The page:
Another point has been added, of which no ambassador knows, that though the King is acquitted of his obligation to the Duke, if he refuse the oath, it is provided, "unless than it be otherwise thought good to their orators and agents being with the said Duke." Explains the reason of this reservation. Instructs [Pace] how he is to conduct himself in this matter.
If the Duke should urge that the contribution is not sufficient for the purpose, is to combat his objections, and suggest, if the case require, that the King and Emperor will contribute more. The Duke is to urge the Pope, the Venetians, and others to contribute, considering the advantage they are likely to receive if they are delivered from the French. If needful, he is to write letters unto the said estates, in the King's behalf.
As, upon the arrival of the archbishop of Capua at Rome, discussions for the truce will commence, and its success will depend on the events in Italy, the truth of which can only be known by [Pace's] advertisements, he must set aside all partiality and hasty credence, sending the most trustworthy information, that the King and his ambassadors at Rome may take their measures accordingly. If the Duke prospers, the truce is to be delayed; if otherwise, accelerated. Sends him the King's credentials to the dukes of Milan and Bourbon, and the Viceroy of Naples. Westminster, 28 May.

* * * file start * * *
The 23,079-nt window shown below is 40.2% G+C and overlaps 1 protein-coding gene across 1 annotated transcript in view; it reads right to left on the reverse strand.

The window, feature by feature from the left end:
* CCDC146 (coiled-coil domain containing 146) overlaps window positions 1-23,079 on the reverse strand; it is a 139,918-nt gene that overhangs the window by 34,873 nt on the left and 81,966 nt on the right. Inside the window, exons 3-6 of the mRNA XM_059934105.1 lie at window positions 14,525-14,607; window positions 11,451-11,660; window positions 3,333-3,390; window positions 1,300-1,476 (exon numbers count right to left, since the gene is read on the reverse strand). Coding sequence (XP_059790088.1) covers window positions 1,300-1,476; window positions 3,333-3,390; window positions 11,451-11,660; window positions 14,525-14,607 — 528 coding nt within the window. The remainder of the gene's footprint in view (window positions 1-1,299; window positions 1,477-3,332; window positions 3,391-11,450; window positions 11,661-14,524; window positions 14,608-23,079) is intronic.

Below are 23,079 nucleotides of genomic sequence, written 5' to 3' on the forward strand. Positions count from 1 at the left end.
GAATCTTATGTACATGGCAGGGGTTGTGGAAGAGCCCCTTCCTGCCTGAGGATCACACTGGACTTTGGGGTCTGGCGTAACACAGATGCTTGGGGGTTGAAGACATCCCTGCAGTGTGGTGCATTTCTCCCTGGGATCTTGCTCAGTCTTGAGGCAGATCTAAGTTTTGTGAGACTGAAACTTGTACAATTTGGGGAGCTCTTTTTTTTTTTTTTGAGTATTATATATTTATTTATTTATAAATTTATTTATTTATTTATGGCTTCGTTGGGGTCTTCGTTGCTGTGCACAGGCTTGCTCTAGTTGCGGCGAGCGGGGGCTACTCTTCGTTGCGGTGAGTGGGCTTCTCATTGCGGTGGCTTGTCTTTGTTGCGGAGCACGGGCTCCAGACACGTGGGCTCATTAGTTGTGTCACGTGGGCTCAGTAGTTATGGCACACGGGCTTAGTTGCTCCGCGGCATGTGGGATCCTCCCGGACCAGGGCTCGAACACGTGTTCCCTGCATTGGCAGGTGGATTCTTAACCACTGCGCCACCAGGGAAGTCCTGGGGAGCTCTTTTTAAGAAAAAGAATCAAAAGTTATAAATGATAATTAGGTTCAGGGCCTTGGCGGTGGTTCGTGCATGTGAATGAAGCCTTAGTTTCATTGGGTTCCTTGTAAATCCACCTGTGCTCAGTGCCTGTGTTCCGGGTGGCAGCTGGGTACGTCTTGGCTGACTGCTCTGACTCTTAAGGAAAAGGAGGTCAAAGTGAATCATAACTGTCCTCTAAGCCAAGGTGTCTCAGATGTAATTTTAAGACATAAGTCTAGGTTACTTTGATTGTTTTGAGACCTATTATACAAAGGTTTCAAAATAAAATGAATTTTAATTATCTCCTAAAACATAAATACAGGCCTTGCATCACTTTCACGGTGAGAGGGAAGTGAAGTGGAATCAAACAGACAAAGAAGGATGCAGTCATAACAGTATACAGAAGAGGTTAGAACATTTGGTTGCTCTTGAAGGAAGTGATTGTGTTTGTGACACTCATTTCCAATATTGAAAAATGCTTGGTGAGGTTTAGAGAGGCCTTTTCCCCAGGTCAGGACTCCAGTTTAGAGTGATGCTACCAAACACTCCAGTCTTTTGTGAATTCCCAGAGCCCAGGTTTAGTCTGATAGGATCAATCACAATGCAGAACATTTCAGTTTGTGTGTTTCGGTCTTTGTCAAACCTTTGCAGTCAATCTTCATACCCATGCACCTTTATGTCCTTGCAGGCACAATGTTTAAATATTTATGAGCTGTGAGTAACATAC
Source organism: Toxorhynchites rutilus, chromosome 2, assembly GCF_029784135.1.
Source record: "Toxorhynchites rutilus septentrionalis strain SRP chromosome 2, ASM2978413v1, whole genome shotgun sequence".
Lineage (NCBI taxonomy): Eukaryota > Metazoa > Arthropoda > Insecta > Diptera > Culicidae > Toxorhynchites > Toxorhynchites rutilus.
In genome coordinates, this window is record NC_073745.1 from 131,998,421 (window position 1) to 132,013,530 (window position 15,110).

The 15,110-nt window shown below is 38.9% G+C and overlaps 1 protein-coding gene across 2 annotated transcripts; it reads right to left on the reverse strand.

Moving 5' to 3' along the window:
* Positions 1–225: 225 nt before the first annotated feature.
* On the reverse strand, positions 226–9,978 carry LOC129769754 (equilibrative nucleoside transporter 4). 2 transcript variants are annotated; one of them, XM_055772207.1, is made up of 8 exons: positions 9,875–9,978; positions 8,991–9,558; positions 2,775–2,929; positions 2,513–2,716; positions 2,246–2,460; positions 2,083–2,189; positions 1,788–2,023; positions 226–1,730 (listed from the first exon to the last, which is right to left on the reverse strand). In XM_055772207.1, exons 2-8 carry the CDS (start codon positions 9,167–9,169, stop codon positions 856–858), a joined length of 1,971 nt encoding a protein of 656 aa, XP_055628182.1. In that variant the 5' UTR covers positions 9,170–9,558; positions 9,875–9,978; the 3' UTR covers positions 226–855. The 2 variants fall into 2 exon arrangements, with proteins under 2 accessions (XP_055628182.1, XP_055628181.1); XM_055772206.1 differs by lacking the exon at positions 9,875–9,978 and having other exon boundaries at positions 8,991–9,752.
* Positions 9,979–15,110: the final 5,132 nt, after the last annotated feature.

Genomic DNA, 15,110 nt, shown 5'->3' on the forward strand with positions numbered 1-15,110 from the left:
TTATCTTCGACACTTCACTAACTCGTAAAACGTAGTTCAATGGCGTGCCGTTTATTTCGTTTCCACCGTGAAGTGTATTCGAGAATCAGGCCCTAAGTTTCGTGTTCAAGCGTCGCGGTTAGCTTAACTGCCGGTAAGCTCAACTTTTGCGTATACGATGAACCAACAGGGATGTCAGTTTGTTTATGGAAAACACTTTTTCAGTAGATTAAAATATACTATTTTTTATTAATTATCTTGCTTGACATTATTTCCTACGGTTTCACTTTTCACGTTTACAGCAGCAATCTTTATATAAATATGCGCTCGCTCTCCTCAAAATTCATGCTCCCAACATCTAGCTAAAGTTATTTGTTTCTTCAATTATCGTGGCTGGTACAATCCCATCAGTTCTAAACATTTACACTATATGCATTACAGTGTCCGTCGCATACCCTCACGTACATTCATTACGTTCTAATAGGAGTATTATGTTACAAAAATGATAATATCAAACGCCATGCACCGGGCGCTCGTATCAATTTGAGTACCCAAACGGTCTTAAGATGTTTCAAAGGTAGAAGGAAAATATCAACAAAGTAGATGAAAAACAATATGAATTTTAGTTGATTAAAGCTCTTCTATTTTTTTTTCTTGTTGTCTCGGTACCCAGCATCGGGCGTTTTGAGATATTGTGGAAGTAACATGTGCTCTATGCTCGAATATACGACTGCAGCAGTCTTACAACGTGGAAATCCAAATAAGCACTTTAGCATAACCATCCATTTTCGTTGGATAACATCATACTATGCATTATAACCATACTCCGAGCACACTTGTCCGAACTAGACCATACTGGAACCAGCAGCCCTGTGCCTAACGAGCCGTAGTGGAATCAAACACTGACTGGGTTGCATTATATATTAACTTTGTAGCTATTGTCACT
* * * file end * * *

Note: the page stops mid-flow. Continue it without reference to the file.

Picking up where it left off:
Harl. MS. 283,
f. 59. B. M.
2. Copy of the same.
R. O. 3. Two modern copies.
R. O.
Vit. B. VI. 66. B. M. Harl. MS. 297, f. 164. B. M. St. P. VI. 295.
Has received their letters of the 25th ult., showing the towardly mind of the Pope, the success of the Imperial army in Italy, the loss of the French since their departure from Noarra, &c. Since their letters the archbishop of Capua has arrived, and was despatched three days past. His prime object was to procure peace, at first refused by the French king, who, since his reverses, has become more willing to accept it according to certain conditions enclosed. On repairing to the Emperor, the Archbishop found him less inclined to peace; but as he would make no determination without the King's consent, certain articles were proposed to the Archbishop, to be showed to the King, according to which a truce is to be taken, if it is to be had. Sends a copy.
The Archbishop had also a secret charge from the Pope, advising the two powers not to make peace with France except to their own advantage; offering to keep himself neutral, that he might be called in as a mediator, and procure a peace to the King's and the Emperor's satisfaction, for which they are very grateful.